Story Excerpt of “Big Horn Catchmequick”

Work in Progress

I hold my breath.  Maybe he’ll buck, maybe he won’t.  Jackson and I find two bulls traveling south, and turn them down the slope toward home.

“Keep these boys moving.  I’ll ride the next ridge and see if there are any others.”  Jackson swings in the saddle, points his horse west and hollers, “Be right back.  Keep ‘em moving, Sis!”

I love my old horse, Rocky.  I’d give anything to ride him today, instead of May-Bee.  Rocky, is like my best friend.  He’s a friend who never gets tired of doing all the listening.  I never get tired of doing all the talking.  He never complains, anyway.  And thank God for that.  Wouldn’t that be funny?  My horse, rolling his eyes at me like my brother Jackson does for talking too much.  He’d get, you know, a horsey attitude.  He’d flare his nostrils, blow slobber all over himself and rolls his eyes back while sticking his chin out at me.  Ha!  No way.  Rocky never does that. I don’t remember ever owning another horse.  Rocky, he’s my family.

He’s the Rock for a reason.  He’s never gotten sick, never been crippled or injured.  Dad says, “He’s The Rock, because he’s never missed a day’s work in his life.”  Dad also says, “Rocky’s head is just that, a rock.”  They don’t like to share the same space.  Rocky, he’s still on winter vacation running free in the south pasture, leaving either May-Bee or Bucky my only options to ride today.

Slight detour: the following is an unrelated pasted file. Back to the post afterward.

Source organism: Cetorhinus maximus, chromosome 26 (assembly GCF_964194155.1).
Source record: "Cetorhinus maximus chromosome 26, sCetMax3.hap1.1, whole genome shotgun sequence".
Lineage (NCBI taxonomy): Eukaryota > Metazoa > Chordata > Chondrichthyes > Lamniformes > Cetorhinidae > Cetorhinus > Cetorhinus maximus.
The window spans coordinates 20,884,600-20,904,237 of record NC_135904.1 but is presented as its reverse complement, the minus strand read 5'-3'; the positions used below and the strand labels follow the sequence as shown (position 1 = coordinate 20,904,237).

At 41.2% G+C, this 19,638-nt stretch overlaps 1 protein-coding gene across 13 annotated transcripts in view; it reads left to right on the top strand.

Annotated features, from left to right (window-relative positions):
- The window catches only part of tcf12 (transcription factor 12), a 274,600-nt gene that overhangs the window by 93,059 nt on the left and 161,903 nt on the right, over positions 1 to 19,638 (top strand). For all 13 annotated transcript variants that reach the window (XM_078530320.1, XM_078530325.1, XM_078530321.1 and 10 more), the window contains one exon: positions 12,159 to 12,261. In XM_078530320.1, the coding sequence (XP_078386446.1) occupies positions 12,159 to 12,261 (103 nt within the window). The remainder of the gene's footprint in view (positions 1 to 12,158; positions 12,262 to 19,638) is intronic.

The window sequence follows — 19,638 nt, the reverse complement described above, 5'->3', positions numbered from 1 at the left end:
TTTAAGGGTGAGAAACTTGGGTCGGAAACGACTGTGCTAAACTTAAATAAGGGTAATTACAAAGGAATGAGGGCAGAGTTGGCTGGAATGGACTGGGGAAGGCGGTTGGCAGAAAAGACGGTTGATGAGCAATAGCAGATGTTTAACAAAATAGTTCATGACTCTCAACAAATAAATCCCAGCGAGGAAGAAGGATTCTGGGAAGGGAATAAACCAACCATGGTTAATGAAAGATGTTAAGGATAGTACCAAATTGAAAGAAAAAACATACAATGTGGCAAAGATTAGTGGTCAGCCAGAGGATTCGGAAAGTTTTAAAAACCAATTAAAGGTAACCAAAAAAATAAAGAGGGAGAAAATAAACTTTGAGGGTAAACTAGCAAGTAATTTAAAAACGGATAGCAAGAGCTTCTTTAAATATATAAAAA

Trotting May-Bee around behind the bulls to burn off his extra energy, I keep him from rushing the young animals through the rocks.  “HOT,” I shout to the birds.  “This horse is hot, always in a hurry and never in the right direction.”

For a mountain’s slope, it’s normal to imagine lush conifers and aspen, but not this mountain.  Here, we’re talking the edge of The Rocky Mountains where sagebrush grows above your horse’s head and grease wood and buck brush that’ll tear your legs apart at a trot.  Boulders intermittently present then SNAP, you’ll find that you are toppling through confectioner’s sand so fine that when the wind blows you have no other choice but to stand still.

There is no wind today.  No wind yet, anyway.  Dad always says, “The wind is good for the animals.  It blows the snow away from the grass, making it easier for the animals to graze.”  Dad loves the wind.  I hate it; reminds me of our relationship.


Determined to finalize this manuscript “Big Horn Catchmequick,”  I refuse to pull my mind away, now.

Therefor, for the sake of creative content, I choose to leave you with excerpts of my upcoming novel.

Share with your friends and family.  I promise I shall soon return with Writing of Life’s Laughter.

Comments appreciated, as always.


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